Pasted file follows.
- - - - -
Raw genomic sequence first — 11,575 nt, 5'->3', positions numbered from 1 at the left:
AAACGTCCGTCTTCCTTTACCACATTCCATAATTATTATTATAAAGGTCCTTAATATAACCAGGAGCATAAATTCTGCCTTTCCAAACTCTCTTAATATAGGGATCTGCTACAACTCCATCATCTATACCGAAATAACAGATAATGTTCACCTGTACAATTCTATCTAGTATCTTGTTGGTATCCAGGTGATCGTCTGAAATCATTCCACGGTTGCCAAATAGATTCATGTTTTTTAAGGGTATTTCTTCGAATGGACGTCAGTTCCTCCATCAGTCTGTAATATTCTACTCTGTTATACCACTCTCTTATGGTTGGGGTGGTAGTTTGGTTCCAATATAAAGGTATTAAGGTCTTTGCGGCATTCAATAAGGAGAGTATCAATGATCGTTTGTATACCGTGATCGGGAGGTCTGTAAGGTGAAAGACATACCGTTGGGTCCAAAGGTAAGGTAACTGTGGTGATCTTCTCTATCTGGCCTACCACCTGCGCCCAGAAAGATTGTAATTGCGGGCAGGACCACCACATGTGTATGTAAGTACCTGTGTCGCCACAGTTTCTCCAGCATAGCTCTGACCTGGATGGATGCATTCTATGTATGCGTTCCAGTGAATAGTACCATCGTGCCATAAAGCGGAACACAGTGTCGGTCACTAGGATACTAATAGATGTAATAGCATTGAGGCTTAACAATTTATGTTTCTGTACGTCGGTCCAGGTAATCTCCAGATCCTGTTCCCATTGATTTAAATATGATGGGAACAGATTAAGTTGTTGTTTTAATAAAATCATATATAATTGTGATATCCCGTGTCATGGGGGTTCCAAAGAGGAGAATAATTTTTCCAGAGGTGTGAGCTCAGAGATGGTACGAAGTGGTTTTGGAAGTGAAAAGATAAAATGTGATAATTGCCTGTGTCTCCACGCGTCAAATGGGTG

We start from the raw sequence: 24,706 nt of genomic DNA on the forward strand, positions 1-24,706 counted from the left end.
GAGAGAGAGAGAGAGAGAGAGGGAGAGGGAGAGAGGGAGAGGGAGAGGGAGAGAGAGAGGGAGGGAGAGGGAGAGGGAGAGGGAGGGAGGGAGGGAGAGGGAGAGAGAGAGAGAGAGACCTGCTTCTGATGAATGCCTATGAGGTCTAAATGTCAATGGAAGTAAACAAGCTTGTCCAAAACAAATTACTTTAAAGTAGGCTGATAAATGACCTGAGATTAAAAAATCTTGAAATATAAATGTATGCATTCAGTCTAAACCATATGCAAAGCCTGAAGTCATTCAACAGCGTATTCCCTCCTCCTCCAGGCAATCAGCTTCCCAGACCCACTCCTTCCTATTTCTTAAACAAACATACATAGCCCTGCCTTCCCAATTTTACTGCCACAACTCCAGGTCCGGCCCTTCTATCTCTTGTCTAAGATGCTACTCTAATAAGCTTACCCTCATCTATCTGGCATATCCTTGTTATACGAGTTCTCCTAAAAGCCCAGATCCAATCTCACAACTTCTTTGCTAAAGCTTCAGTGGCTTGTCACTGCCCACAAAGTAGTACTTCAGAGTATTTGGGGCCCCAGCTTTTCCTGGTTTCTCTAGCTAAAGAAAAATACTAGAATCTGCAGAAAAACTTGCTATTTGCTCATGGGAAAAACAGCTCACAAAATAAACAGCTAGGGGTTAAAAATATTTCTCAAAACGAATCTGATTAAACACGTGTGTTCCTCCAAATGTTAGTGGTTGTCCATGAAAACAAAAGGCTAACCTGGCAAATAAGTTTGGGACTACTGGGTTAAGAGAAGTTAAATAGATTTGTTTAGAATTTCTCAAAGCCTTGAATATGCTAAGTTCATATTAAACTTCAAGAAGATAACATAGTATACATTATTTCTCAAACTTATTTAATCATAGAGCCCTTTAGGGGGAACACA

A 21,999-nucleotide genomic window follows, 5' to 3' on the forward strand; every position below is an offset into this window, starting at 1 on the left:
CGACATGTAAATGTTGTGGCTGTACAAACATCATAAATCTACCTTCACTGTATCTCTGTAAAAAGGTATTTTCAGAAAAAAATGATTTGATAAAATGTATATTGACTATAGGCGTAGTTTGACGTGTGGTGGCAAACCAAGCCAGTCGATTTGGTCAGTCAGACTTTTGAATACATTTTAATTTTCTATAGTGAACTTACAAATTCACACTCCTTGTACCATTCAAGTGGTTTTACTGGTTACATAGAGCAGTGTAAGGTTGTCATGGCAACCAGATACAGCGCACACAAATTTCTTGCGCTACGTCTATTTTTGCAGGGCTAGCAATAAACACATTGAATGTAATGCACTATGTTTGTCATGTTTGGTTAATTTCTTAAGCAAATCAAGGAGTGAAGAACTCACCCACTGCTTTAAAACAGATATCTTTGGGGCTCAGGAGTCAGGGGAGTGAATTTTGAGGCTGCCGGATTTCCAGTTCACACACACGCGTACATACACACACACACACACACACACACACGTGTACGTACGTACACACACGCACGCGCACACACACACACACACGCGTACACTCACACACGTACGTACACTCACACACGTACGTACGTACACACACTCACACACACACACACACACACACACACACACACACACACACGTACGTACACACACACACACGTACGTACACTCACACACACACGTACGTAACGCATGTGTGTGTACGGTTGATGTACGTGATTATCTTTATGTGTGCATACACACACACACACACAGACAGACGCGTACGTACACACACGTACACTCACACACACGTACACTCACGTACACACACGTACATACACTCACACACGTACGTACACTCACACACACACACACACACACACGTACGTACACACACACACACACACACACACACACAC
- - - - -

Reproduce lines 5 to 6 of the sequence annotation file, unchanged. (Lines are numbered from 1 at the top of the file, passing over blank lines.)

A 21,999-nucleotide genomic window follows, 5' to 3' on the forward strand; every position below is an offset into this window, starting at 1 on the left:
CGACATGTAAATGTTGTGGCTGTACAAACATCATAAATCTACCTTCACTGTATCTCTGTAAAAAGGTATTTTCAGAAAAAAATGATTTGATAAAATGTATATTGACTATAGGCGTAGTTTGACGTGTGGTGGCAAACCAAGCCAGTCGATTTGGTCAGTCAGACTTTTGAATACATTTTAATTTTCTATAGTGAACTTACAAATTCACACTCCTTGTACCATTCAAGTGGTTTTACTGGTTACATAGAGCAGTGTAAGGTTGTCATGGCAACCAGATACAGCGCACACAAATTTCTTGCGCTACGTCTATTTTTGCAGGGCTAGCAATAAACACATTGAATGTAATGCACTATGTTTGTCATGTTTGGTTAATTTCTTAAGCAAATCAAGGAGTGAAGAACTCACCCACTGCTTTAAAACAGATATCTTTGGGGCTCAGGAGTCAGGGGAGTGAATTTTGAGGCTGCCGGATTTCCAGTTCACACACACGCGTACATACACACACACACACACACACACACACGTGTACGTACGTACACACACGCACGCGCACACACACACACACACGCGTACACTCACACACGTACGTACACTCACACACGTACGTACGTACACACACTCACACACACACACACACACACACACACACACACACACACACGTACGTACACACACACACACGTACGTACACTCACACACACACGTACGTAACGCATGTGTGTGTACGGTTGATGTACGTGATTATCTTTATGTGTGCATACACACACACACACACAGACAGACGCGTACGTACACACACGTACACTCACACACACGTACACTCACGTACACACACGTACATACACTCACACACGTACGTACACTCACACACACACACACACACACACGTACGTACACACACACACACACACACACACACACAC